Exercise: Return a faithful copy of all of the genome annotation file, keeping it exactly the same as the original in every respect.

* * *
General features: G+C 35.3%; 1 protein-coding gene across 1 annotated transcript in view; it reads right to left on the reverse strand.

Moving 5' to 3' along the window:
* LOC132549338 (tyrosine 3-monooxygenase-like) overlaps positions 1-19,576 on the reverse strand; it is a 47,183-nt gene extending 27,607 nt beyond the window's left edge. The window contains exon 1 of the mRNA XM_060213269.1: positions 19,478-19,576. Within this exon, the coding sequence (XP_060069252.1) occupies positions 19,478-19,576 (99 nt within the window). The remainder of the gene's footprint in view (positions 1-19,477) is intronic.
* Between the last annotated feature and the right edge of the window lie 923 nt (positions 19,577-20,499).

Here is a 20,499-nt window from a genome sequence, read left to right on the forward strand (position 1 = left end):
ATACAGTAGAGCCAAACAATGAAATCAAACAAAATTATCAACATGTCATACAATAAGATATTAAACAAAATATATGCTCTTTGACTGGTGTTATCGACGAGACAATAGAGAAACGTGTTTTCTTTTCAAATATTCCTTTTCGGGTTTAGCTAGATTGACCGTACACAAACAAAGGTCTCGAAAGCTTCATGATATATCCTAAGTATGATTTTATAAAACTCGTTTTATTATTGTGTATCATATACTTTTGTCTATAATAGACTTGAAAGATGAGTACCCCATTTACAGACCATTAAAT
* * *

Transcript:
General features: G+C 35.3%; 1 protein-coding gene across 1 annotated transcript in view; it reads right to left on the reverse strand.

Moving 5' to 3' along the window:
* LOC132549338 (tyrosine 3-monooxygenase-like) overlaps positions 1-19,576 on the reverse strand; it is a 47,183-nt gene extending 27,607 nt beyond the window's left edge. The window contains exon 1 of the mRNA XM_060213269.1: positions 19,478-19,576. Within this exon, the coding sequence (XP_060069252.1) occupies positions 19,478-19,576 (99 nt within the window). The remainder of the gene's footprint in view (positions 1-19,477) is intronic.
* Between the last annotated feature and the right edge of the window lie 923 nt (positions 19,577-20,499).

Here is a 20,499-nt window from a genome sequence, read left to right on the forward strand (position 1 = left end):
ATACAGTAGAGCCAAACAATGAAATCAAACAAAATTATCAACATGTCATACAATAAGATATTAAACAAAATATATGCTCTTTGACTGGTGTTATCGACGAGACAATAGAGAAACGTGTTTTCTTTTCAAATATTCCTTTTCGGGTTTAGCTAGATTGACCGTACACAAACAAAGGTCTCGAAAGCTTCATGATATATCCTAAGTATGATTTTATAAAACTCGTTTTATTATTGTGTATCATATACTTTTGTCTATAATAGACTTGAAAGATGAGTACCCCATTTACAGACCATTAAAT